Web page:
By utilizing the preperitoneal space and exposure of the myopectineal orifice described by Rene Stoppa, laparoscopic approaches to inguinal hernia repairs are a minimally invasive option to inguinal hernia repair by placing mesh in the preperitoneal space. There are two main methods of laparoscopic inguinal hernia repair with the same exposure and coverage of the myopectineal orifice but differences in how access to the preperitoneal space is gained. One approach avoids violation of the abdominal cavity (Totally Extraperitoneal - TEP repair) and one enters the abdominal cavity (Transabdominal Preperitoneal - TAPP repair). For both the TEP and TAPP repairs, dissection should ensure the critical view of the myopectineal orifice which routinely exposes the inguinal anatomy allowing any direct, femoral, obturator, or indirect hernias to be identified and reduced. Although these laparoscopic methods necessitate mesh use, recent minimally invasive techniques utilizing robotic platforms may provide a means of mesh-free preperitoneal repair in selected patients with direct and/or indirect defects.
In the TEP repair, surgery is contained within the extraperitoneal space. This can provide an advantage when patients have had prior abdominal surgeries with the potential of adhesions and scar tissue complicating the procedure, but still allowing for a minimally invasive approach. In the TAPP repair, surgery takes place from the intraabdominal space and subsequent access to the preperitoneal space is gained by incising the peritoneum and creating a peritoneal flap. The transabdominal view allows for a deliberate evaluation of intraabdominal contents, such as when there is concern for ischemic bowel. Unlike the TEP repair which is able to use insufflation between the abdominal wall and the peritoneum, the TAPP repair requires the surgeon to actively retract the peritoneum during dissection. When considering laparoscopic repair, surgeon experience and skill allow for replicability, decreased surgeon experienced difficulty, and reduction of complications - large trocar sites should be properly closed to reduce the risk of a subsequent trocar site hernia, the extraperitoneal space should carefully be created during a TEP repair to avoid tears and large holes which can complicate and hinder exposure, access to the abdominal cavity and pelvic exposure should be performed carefully to avoid enterotomies and/or injury to the peritoneum, and dissection of the hernia sac away from cord structures should be methodical to avoid damage to nearby structures and creation of peritoneal holes.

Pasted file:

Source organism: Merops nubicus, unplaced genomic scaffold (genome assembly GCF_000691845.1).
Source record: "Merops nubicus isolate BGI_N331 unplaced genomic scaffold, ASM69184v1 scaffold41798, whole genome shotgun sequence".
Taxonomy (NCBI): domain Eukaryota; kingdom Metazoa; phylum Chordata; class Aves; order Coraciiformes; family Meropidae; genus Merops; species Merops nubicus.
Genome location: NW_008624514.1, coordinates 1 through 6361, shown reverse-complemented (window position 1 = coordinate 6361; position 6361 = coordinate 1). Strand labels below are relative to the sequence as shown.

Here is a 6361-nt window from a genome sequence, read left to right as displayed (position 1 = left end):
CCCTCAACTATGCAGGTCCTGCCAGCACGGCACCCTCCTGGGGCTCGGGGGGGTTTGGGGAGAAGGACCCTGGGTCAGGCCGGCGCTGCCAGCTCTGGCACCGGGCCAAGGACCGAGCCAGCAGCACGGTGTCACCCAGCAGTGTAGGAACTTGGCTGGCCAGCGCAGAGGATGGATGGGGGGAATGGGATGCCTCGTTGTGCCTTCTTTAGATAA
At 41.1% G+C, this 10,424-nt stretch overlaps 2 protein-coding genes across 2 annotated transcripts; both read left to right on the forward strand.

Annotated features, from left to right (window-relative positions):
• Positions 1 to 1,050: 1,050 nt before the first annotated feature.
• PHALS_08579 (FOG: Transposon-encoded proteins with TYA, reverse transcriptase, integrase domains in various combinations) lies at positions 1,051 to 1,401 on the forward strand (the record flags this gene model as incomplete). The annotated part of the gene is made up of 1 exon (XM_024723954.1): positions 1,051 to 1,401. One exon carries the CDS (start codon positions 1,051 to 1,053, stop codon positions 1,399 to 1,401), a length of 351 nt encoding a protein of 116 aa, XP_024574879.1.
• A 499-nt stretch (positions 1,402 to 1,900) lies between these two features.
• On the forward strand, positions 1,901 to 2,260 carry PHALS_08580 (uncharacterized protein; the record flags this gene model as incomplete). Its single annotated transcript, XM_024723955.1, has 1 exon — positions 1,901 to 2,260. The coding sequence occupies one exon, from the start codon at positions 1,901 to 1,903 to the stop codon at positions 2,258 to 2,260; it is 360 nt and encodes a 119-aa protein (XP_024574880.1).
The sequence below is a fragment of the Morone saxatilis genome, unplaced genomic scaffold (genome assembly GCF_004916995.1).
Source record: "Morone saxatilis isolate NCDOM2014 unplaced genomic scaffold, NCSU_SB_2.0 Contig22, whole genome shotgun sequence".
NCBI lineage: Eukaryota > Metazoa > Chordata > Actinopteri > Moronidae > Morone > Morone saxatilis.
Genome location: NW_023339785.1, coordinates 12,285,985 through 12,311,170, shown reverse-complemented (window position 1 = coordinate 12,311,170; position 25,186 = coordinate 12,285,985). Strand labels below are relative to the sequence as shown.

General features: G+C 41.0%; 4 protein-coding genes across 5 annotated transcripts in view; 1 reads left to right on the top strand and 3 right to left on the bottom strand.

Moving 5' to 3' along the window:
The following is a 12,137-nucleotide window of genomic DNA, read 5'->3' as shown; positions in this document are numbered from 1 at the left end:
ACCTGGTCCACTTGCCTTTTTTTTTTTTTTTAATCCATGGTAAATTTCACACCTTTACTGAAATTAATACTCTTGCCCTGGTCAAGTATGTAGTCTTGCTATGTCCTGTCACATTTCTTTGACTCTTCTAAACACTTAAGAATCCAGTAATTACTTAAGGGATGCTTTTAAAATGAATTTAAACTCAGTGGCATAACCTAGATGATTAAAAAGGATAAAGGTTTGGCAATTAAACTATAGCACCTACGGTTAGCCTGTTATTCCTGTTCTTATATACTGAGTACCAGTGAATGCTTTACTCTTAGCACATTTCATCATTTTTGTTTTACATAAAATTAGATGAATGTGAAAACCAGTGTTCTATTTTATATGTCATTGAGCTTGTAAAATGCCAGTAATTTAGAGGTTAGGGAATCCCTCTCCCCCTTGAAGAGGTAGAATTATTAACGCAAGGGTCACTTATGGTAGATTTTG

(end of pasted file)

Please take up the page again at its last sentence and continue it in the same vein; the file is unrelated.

The argument of which method is superior - open or laparoscopic - is often had by surgeons. With the wide array of techniques, patient factors, and surgeon factors, determining applicability of published results to one’s own practice can be quite difficult. Evaluating the type of open or laparoscopic procedures being assessed, the patients’ surgical histories, hernia size and patient comorbidities, and investigating surgeons’ expertise with each study all can be confounding variables that affect the results of a study and make meta-analyses quite difficult with such heterogeneous study methods. We would argue that it is beneficial for surgeons to have baseline familiarity of the multitude of surgical procedures, become proficient in both mesh and mesh-free techniques as well as open and laparoscopic techniques to best tailor the surgery to the patient and the clinical circumstances, and follow personal outcomes to evaluate individual results.
Surgeon familiarity with technique and anatomy is of utmost necessity to ensure good outcomes and avoid complications. Gaining expertise with the Shouldice technique’s four layers is benefited by surgical repetition, as shown by the results from the study by Malik et al., which demonstrated repair at the high volume Shouldice Hospital was far superior to those from lower volume hospitals (1.15% vs. 5.21%). Although the 2012 Cochrane review found the Shouldice repair to be the best of all open mesh-free techniques, it took longer, required a longer hospital stay, and still had higher recurrence rates compared with mesh repair. Whereas only 36 Lichtenstein procedures were needed to gain proficiency with inguinal hernia repair, it has been shown that as many as 250 laparoscopic hernia procedures are needed to attain sufficient experience to ensure similar complication rates relative to open repairs[17,18]. Repetition of procedures increases competency, and exposure to nuanced differences, and, in turn, improves surgical skill and results.